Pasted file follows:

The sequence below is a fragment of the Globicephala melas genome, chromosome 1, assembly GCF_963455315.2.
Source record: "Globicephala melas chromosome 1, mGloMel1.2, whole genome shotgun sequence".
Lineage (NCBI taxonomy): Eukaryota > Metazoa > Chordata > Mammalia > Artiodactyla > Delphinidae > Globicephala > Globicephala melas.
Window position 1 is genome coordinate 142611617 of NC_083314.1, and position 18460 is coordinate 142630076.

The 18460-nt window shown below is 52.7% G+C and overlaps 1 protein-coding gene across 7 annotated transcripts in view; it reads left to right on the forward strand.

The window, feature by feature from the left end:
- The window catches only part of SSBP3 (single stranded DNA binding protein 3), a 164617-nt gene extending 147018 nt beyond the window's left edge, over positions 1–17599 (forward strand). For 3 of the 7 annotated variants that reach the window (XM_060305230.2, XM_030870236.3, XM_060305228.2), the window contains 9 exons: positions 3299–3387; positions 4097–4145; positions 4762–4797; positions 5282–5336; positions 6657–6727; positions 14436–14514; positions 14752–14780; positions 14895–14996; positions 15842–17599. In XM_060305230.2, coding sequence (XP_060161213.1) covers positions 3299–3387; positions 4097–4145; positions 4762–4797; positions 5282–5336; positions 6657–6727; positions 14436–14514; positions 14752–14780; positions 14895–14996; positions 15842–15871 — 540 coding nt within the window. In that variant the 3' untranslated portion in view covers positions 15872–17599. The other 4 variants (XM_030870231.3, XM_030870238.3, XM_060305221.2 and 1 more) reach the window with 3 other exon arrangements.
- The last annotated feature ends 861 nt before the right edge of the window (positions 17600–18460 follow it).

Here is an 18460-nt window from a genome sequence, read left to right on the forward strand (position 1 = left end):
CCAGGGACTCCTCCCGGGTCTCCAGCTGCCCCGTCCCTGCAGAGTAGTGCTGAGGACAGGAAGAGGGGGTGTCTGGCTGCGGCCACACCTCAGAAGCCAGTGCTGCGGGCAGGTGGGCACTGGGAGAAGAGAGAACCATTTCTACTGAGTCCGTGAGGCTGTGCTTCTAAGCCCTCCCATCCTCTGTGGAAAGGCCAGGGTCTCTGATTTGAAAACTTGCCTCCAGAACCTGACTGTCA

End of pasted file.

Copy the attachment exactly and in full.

The sequence below is a fragment of the Globicephala melas genome, chromosome 1, assembly GCF_963455315.2.
Source record: "Globicephala melas chromosome 1, mGloMel1.2, whole genome shotgun sequence".
Lineage (NCBI taxonomy): Eukaryota > Metazoa > Chordata > Mammalia > Artiodactyla > Delphinidae > Globicephala > Globicephala melas.
Window position 1 is genome coordinate 142611617 of NC_083314.1, and position 18460 is coordinate 142630076.

The 18460-nt window shown below is 52.7% G+C and overlaps 1 protein-coding gene across 7 annotated transcripts in view; it reads left to right on the forward strand.

The window, feature by feature from the left end:
- The window catches only part of SSBP3 (single stranded DNA binding protein 3), a 164617-nt gene extending 147018 nt beyond the window's left edge, over positions 1–17599 (forward strand). For 3 of the 7 annotated variants that reach the window (XM_060305230.2, XM_030870236.3, XM_060305228.2), the window contains 9 exons: positions 3299–3387; positions 4097–4145; positions 4762–4797; positions 5282–5336; positions 6657–6727; positions 14436–14514; positions 14752–14780; positions 14895–14996; positions 15842–17599. In XM_060305230.2, coding sequence (XP_060161213.1) covers positions 3299–3387; positions 4097–4145; positions 4762–4797; positions 5282–5336; positions 6657–6727; positions 14436–14514; positions 14752–14780; positions 14895–14996; positions 15842–15871 — 540 coding nt within the window. In that variant the 3' untranslated portion in view covers positions 15872–17599. The other 4 variants (XM_030870231.3, XM_030870238.3, XM_060305221.2 and 1 more) reach the window with 3 other exon arrangements.
- The last annotated feature ends 861 nt before the right edge of the window (positions 17600–18460 follow it).

Here is an 18460-nt window from a genome sequence, read left to right on the forward strand (position 1 = left end):
CCAGGGACTCCTCCCGGGTCTCCAGCTGCCCCGTCCCTGCAGAGTAGTGCTGAGGACAGGAAGAGGGGGTGTCTGGCTGCGGCCACACCTCAGAAGCCAGTGCTGCGGGCAGGTGGGCACTGGGAGAAGAGAGAACCATTTCTACTGAGTCCGTGAGGCTGTGCTTCTAAGCCCTCCCATCCTCTGTGGAAAGGCCAGGGTCTCTGATTTGAAAACTTGCCTCCAGAACCTGACTGTCA